Applying for sole parental responsibility: A complete guide

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What is sole parental responsibility? How is it different? Valid reasons for SPR. Process of applying for SPR.
Australia Family and Matrimonial
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When it comes to making important decisions for your child, having sole parental responsibility means you have the legal authority to make those decisions on your own. This can include decisions about your child's education, health, and overall welfare.

Understanding the application process and knowing how to apply for sole parental responsibility is crucial if you believe this is the best option for your child.

In this guide, our child custody lawyers in Sydney will help you understand how you can apply for sole parental responsibility in Australia.

What is sole parental responsibility?

Sole parental responsibility means that one parent has the legal right to make all major decisions concerning the child without needing to consult the other parent. This can cover areas such as where the child goes to school, their medical treatments, and other significant aspects of their upbringing.

It's important to note that sole parental responsibility is not the same as "sole custody", so while one parent may have the right to make decisions for the child if they have sole parental responsibility, it does not mean that the child cannot spend time with their other parent.

You can learn more about this in our sole parental responsibility guide.

How does it differ from equal shared parental responsibility

Equal shared parental responsibility means both parents must consult each other and make joint decisions about major long-term issues concerning their child. This is different from sole parental responsibility, where only one parent has the authority to make these decisions.

When parents have equal shared parental responsibility, they only need to consult with each other on major decisions that could have long-term consequences, and not on day-to-day issues, like what the child should wear.

Another important matter to be aware of is that equal shared parental responsibility does not mean that the child must spend equal time with each parent, it is purely about making decisions for the child.

Valid reasons for sole parental responsibility

The court will consider granting sole parental responsibility if there are valid reasons to believe that it is in the best interests of the child. Some reasons include:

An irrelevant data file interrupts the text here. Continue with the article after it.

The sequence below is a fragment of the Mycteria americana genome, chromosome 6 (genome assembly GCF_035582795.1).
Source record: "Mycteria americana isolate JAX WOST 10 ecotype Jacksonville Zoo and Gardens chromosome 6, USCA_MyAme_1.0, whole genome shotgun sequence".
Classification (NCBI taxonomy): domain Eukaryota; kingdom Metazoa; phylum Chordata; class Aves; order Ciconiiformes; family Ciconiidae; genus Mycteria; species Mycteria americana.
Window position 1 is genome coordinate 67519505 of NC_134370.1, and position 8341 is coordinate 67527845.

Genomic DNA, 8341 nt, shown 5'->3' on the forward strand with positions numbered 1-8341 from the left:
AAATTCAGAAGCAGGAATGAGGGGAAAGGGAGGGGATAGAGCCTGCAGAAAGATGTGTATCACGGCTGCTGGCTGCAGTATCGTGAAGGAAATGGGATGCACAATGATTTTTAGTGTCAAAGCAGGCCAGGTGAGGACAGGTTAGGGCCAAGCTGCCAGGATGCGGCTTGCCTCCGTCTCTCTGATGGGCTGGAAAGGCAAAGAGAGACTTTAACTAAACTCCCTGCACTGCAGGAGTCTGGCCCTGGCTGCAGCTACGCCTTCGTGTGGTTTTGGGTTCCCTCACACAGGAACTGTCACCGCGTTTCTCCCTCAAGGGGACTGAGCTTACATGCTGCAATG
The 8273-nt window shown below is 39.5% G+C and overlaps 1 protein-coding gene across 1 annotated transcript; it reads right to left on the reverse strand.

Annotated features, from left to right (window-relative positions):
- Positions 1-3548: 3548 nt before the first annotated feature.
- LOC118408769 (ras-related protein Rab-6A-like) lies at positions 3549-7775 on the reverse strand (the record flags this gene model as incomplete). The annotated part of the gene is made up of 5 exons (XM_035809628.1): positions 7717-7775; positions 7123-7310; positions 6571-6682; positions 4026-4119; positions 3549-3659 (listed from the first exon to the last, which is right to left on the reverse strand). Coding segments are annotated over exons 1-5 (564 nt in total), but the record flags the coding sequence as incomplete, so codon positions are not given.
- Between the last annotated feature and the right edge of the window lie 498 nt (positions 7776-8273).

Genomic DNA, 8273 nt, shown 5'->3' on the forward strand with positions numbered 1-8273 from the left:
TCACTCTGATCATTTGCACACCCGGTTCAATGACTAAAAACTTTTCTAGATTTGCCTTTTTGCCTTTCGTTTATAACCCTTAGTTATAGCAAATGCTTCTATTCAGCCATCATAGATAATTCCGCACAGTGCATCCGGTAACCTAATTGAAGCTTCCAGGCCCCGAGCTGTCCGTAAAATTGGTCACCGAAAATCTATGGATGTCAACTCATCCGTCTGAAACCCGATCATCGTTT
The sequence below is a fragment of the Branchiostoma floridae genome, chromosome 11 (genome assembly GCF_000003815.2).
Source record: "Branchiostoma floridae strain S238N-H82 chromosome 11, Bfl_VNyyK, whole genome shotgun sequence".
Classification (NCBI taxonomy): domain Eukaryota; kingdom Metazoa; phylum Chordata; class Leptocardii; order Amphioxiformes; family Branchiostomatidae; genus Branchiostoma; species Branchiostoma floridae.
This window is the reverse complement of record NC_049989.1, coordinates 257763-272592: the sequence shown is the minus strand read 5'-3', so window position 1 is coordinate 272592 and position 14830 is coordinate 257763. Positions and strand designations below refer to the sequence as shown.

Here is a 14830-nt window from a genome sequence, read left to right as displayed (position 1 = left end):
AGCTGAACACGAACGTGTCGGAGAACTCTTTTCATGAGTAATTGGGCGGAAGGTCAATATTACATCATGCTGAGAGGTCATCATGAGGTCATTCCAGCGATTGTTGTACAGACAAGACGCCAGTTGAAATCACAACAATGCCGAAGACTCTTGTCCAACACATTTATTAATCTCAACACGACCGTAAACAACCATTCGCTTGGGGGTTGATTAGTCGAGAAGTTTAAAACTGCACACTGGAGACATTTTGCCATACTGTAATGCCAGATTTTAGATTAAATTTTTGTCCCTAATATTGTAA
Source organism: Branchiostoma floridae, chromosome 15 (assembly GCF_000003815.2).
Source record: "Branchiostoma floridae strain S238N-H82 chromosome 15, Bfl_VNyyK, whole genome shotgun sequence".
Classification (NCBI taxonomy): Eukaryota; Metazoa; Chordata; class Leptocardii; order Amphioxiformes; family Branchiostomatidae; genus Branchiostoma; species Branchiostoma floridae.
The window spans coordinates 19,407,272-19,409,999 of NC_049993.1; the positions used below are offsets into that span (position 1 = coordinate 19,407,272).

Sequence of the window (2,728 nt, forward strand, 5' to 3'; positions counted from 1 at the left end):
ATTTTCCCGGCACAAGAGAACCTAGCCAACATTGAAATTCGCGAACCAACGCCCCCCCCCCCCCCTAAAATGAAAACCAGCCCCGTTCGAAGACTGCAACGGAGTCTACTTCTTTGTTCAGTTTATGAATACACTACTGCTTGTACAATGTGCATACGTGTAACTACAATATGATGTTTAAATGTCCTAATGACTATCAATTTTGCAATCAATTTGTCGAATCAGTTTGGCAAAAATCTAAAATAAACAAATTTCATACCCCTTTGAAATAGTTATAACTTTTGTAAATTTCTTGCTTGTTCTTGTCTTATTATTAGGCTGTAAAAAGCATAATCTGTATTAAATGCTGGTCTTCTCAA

• Family violence: If there is a history of domestic violence or family violence, the court may grant sole parental responsibility to protect the child from physical or psychological harm.
  • Child abuse: If there is evidence of child abuse or neglect by the other parent, sole parental responsibility may be considered.
  • Inability to make joint decisions: If the parents are unable to communicate or make joint decisions, the court may decide that sole parental responsibility is necessary.
  • Immediate risk: If there is an immediate risk of harm to the child, the court may grant sole parental responsibility to ensure the child's safety.

Process for obtaining sole parental responsibility

To obtain sole parental responsibility, it must either be agreed upon by the parents or a court must award it to you. This can happen by:

  1. By Agreement: If both parents agree that one parent should have sole parental responsibility, they can make arrangements in a parenting plan (which is not legally enforceable) or they can formalise this agreement through consent orders.
  2. By Court Order: If the parents cannot agree, one parent can apply for a court order to obtain sole parental responsibility. This is often necessary as parents are usually reluctant to relinquish their ability to make decisions regarding their children.

Here's a step-by-step guide on how to apply for sole parental responsibility through the court:

  1. Seek legal advice: Speak to a family lawyer who specialises in parenting matters. They can provide guidance on whether you have reasonable grounds to apply for sole parental responsibility.
  2. Family dispute resolution: Before applying to the court, you must attend a family dispute resolution conference to try and reach an agreement with the other parent (unless it is unsafe to do so). If this fails, you can then apply to the court.
  3. File an application: Submit an application to the Family Court for a parenting order. This application should detail why you are seeking sole parental responsibility and provide evidence to support your case, such as police reports, witness statements or medical records.
  4. Court hearing: Attend the court hearing where a judge will consider all evidence and decide based on the best interests of the child. The court will take into account factors such as the child's relationship with each parent, the child's wishes, and any history of family violence or abuse.
  5. Court order: If the court grants your application, you will receive a court order for sole parental responsibility. This order allows you to make all major decisions regarding your child without needing to consult the other parent.
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